Green Building in the Third World

building africa
New technologies can help the globe's poorest countries rebuild after natural disasters and resist future damage.

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(NewsUSA) – The Western World, though it produces most of the pollution linked to climate change, has the funds to protect itself from global warming’s consequences -; Western cities can build desalination plants, renewable energy sources and storm-resistant buildings.
But it’s the Third World that will experience the worst effects of climate change. Experts predict that precipitation will move away from the equator, helping Alaska become an agricultural paradise while already drought-prone regions become deserts.
Africa, an at-risk continent, produced only 3 percent of the world’s current carbon emissions. But violent storms and long droughts will devastate African agriculture.
Building construction and energy consumption create a large carbon footprint. To ease climate change, the West must combine green building with a wide-scale humanitarian effort.
Constructing affordable, safe homes and buildings will help poor nations withstand the cyclones, tornadoes and hurricanes associated with hotter global temperatures.
One company, Alternative Construction Technologies (ACTech), manufactures a structural insulated panel, which can be used to build energy-efficient homes.
The ACTech Panel System is quick and inexpensive to assemble, and doesn’t require natural resources, sophisticated equipment or skilled labor to construct. Yet, the recycled steel panels, with their rigid polyurethane foam core, resist temperature fluctuations, insect and water damage, and hurricane-force winds. Using the panels, communities could quickly rebuild areas devastated by storms or build healthier dwellings.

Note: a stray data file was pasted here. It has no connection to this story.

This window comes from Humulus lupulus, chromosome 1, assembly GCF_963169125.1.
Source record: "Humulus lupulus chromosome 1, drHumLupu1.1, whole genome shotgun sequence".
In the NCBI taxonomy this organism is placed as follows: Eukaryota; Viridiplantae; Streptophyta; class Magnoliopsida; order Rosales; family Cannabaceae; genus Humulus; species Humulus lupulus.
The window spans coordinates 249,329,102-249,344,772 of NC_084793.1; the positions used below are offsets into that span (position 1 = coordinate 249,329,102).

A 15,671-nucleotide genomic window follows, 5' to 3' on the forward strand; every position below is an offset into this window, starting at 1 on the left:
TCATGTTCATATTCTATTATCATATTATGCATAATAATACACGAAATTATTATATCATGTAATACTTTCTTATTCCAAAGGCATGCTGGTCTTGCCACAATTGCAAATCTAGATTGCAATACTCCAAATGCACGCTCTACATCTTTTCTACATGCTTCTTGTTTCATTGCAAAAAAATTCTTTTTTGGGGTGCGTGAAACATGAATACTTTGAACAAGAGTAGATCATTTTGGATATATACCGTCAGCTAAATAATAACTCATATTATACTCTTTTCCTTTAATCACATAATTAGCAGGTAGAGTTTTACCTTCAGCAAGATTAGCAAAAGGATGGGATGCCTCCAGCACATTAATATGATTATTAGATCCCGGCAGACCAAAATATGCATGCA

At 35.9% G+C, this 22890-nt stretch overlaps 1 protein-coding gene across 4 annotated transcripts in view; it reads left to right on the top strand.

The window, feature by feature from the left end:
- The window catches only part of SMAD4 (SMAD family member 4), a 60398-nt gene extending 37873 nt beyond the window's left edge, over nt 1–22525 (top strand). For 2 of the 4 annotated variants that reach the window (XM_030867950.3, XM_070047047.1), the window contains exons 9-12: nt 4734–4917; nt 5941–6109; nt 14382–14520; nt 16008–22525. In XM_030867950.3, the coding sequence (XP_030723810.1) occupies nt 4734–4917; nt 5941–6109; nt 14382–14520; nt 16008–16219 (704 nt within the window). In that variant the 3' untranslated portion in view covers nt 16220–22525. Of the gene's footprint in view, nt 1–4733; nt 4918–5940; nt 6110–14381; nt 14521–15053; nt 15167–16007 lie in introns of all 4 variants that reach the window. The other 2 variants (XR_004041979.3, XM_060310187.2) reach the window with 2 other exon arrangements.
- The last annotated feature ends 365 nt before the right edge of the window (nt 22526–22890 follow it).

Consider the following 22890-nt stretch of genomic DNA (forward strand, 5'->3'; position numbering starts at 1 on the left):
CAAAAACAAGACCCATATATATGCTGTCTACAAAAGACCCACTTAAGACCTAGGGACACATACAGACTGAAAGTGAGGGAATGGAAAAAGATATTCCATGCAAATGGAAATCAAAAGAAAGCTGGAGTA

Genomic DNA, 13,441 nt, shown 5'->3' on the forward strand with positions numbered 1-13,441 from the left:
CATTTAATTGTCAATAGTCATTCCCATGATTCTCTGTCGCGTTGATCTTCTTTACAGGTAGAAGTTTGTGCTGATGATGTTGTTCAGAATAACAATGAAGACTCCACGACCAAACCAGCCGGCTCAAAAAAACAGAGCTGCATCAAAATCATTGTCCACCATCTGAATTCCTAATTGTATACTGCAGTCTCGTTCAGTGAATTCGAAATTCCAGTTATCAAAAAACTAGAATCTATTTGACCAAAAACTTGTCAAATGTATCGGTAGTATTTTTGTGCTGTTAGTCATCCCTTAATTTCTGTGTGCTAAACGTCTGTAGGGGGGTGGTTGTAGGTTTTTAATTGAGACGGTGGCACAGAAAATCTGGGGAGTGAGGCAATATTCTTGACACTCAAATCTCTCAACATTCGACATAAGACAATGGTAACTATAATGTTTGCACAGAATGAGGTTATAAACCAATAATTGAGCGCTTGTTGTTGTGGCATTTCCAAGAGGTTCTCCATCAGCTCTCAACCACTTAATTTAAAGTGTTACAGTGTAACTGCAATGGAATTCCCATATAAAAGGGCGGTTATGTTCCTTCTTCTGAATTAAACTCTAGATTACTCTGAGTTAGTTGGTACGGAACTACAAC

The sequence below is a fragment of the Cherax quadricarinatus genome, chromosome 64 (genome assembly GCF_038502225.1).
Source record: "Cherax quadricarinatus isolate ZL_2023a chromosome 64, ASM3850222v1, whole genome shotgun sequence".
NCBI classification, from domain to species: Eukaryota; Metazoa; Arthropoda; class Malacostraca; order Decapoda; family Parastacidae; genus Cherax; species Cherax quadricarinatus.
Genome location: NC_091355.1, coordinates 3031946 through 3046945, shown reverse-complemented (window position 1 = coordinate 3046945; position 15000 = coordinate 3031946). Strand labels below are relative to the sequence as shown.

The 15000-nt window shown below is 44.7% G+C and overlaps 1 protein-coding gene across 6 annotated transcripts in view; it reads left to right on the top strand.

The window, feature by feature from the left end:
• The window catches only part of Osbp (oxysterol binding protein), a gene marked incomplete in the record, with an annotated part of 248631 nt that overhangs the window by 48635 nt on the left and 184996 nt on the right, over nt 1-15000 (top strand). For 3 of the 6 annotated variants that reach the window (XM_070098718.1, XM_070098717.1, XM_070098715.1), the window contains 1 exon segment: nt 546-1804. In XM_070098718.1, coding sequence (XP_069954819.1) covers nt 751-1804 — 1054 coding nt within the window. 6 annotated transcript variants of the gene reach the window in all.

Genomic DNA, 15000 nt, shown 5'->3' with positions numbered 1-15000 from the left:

The ACTech Panel System proves up to 65 percent more energy-efficient than traditional building materials. If combined with renewable energy sources, like solar panels, the system could bring electricity and low-cost, sustainable living into new areas.
The U.N. has billions of dollars to spend. But each year, only 40 million dollars help poor nations adapt to climate change.
The U.S. and Western Europe create two-thirds of the emissions that cause global warming, but climate change affects the world. Experts predict that large storms, like the May 2008 cyclone that devastated Myanmar, will only increase in number.
As the largest producer of carbon emissions, the West has a responsibility to the world’s poorest nations -; it’s time to help Third World countries cope with the environmental damage the West has wrought.
For more information about The ACTech Panel System, visit www.actechpanel.com or call 1-800-859-8813. ACTech trades on the OTC Bulletin under ACCY.

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